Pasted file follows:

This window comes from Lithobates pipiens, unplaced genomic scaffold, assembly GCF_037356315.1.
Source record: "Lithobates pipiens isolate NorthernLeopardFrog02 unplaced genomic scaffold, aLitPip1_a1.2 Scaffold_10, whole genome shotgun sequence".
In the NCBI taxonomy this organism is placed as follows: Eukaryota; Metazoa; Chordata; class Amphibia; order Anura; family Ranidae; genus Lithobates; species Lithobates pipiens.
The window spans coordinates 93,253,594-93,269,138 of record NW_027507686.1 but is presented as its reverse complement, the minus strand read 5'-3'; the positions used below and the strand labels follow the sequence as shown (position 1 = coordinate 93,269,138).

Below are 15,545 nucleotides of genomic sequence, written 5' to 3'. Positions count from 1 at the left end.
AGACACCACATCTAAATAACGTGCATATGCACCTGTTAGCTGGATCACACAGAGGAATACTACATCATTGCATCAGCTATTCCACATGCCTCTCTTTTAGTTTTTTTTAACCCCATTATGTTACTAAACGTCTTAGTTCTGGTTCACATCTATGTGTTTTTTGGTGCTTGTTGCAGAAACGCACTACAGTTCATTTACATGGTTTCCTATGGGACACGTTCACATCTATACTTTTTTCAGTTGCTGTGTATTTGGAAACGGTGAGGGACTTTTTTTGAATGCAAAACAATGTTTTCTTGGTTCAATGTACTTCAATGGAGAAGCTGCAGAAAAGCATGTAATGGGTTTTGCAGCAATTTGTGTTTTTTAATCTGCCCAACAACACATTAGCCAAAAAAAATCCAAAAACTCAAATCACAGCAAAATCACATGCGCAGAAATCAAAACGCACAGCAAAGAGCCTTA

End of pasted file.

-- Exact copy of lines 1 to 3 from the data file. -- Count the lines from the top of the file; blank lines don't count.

This window comes from Lithobates pipiens, unplaced genomic scaffold, assembly GCF_037356315.1.
Source record: "Lithobates pipiens isolate NorthernLeopardFrog02 unplaced genomic scaffold, aLitPip1_a1.2 Scaffold_10, whole genome shotgun sequence".
In the NCBI taxonomy this organism is placed as follows: Eukaryota; Metazoa; Chordata; class Amphibia; order Anura; family Ranidae; genus Lithobates; species Lithobates pipiens.